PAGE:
Provide Private Spaces
When a cat is scared, it typically first attempts to flee from the perceived threat. As such, many first-time cat owners might feel upset when they notice their newly adopted kitten scrambling beneath the sofa upon arriving home.
But this behavior is normal and should never be punished. Offering your cat the chance to explore their environment and have secure hiding places can help them feel comfortable enough to venture out and get to know you. Never pursue or chase a cat that’s trying to hide, as it’ll only cause distrust and stress.
Reduce Household Noise
The average cat prefers a quiet, tidy home over a loud and messy one. If you’re blasting loud music throughout your home at all hours of the day, your cat may find an out-of-reach or hidden place to hide and enjoy some quiet.
Reducing overall household noise is a fantastic way to lower your four-legged family member’s stress levels and encourage a sense of trust. Naturally, it’s not always possible to run a low-noise household.
Still, making the attempt to keep things generally peaceful can significantly impact your cat’s mood and behavior.
Be Patient and Affectionate
While a puppy might approach you easily, tail wagging and tongue lolling out, cats tend to be pickier about making friends. As such, gaining a cat’s trust often takes time. Remaining patient and showing affection whenever possible is an excellent way to encourage friendliness.
Offer Rewards Regularly
Positive reinforcement is the best way to encourage desirable behaviors while also discouraging unwanted ones. Both cats and dogs respond well to this type of training. For example, offering cat treats or toys is a fantastic way to stimulate a cat’s mind, keep them active, and show them that you care.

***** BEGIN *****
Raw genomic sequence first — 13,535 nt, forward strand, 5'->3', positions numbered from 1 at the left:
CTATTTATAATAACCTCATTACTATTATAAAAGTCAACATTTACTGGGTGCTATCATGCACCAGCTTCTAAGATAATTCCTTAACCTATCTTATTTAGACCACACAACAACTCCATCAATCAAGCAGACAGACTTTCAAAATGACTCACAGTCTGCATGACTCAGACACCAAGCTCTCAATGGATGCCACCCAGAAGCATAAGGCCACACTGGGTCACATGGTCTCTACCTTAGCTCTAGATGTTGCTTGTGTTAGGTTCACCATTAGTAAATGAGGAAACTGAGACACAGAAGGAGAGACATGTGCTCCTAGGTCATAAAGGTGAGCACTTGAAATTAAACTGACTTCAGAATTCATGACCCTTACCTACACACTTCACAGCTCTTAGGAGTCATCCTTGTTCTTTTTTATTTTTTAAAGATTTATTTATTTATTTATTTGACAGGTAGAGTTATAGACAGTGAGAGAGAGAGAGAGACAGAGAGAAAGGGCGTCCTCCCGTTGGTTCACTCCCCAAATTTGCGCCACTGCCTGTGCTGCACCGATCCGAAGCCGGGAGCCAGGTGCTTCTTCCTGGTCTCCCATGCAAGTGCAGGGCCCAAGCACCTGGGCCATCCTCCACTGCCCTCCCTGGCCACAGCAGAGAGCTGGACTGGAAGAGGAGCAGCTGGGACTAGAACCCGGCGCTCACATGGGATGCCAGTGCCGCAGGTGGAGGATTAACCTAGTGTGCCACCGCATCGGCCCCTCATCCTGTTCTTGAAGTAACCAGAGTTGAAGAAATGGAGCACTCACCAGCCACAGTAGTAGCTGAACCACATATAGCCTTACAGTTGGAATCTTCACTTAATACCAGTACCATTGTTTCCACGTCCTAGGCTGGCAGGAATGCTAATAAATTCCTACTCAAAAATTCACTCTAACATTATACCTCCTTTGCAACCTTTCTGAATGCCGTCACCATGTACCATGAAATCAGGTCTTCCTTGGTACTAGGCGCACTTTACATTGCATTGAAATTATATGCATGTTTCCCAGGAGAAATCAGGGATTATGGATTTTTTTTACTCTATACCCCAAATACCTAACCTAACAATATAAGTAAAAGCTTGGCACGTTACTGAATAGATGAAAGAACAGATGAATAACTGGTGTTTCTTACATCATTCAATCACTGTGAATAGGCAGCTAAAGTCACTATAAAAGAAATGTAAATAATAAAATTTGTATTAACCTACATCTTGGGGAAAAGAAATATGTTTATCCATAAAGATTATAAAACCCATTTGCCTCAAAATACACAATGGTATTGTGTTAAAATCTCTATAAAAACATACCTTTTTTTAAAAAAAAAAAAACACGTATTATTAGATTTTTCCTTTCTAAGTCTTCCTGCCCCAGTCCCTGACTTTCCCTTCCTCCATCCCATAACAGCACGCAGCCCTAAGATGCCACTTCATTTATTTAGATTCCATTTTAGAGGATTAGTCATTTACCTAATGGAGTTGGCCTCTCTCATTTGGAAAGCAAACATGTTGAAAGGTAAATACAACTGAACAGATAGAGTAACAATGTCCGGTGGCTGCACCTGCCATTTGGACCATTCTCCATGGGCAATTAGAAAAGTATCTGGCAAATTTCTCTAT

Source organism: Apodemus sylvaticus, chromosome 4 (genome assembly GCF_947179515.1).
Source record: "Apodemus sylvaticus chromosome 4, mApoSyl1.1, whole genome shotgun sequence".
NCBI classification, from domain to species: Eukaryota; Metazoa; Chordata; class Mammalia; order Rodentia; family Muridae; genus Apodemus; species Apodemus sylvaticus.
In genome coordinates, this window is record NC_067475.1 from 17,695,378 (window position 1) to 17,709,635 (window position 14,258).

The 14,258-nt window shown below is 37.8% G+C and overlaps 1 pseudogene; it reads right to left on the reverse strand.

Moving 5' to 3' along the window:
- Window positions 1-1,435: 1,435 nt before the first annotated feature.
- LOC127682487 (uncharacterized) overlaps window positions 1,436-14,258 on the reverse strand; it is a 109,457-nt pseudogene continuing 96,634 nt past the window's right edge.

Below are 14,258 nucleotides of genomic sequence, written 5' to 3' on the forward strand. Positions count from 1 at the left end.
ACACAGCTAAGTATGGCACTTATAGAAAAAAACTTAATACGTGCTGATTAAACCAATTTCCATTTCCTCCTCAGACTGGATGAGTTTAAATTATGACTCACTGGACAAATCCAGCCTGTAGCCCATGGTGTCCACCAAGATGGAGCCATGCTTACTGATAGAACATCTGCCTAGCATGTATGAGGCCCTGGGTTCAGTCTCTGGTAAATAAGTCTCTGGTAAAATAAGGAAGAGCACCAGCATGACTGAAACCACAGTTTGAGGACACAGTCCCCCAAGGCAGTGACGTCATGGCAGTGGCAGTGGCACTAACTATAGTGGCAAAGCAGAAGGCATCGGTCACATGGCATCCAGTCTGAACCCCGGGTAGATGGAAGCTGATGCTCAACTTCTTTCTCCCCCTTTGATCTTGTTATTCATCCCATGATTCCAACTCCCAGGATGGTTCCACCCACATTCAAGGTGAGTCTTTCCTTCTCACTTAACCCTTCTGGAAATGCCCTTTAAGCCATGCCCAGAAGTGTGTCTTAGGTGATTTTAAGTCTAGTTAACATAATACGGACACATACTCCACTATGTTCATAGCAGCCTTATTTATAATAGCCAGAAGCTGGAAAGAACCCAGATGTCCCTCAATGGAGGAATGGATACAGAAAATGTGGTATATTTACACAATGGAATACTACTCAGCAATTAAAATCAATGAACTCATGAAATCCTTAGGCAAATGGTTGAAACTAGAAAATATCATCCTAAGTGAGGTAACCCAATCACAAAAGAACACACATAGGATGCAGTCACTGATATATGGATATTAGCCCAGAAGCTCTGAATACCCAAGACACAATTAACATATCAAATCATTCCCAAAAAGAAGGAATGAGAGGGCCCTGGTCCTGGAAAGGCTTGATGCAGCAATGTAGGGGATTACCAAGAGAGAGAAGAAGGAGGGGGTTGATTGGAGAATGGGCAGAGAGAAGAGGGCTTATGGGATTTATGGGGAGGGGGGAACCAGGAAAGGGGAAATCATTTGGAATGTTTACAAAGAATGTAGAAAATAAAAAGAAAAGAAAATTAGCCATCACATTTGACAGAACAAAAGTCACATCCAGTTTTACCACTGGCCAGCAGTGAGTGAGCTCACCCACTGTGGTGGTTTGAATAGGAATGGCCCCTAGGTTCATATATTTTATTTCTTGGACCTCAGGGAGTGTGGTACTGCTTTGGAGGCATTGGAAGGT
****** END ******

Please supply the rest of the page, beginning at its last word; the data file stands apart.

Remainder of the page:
As with humans and many other animals, house cats display specific types of body language to express themselves. For example, cats typically cross their front paws when feeling safe, relaxed, and comfortable.
But this is just one of several familiar nonverbal cues. Other common signs of trust and friendliness. Include following you around the house, bringing you toys, and rubbing against you. It’s crucial to provide cats with private, quiet spaces and plenty of reward and affection to encourage this behavior.
- Boston University | BU Today: POV: Declawing Cats Is a Drastic Measure. So Why Do People Do It?
- Hill’s Pet Nutrition: The Tales Your Cat’s Tail Tells
- NewScientist: Why do cats purr?
- YouTube: Cat Body Language Explained by Jaw-Dropping Facts
Pam is a self-confessed cat lover and has experience of working with cats and owning cats for as long as she can remember. This website is where she gets to share her knowledge and interact with other cat lovers.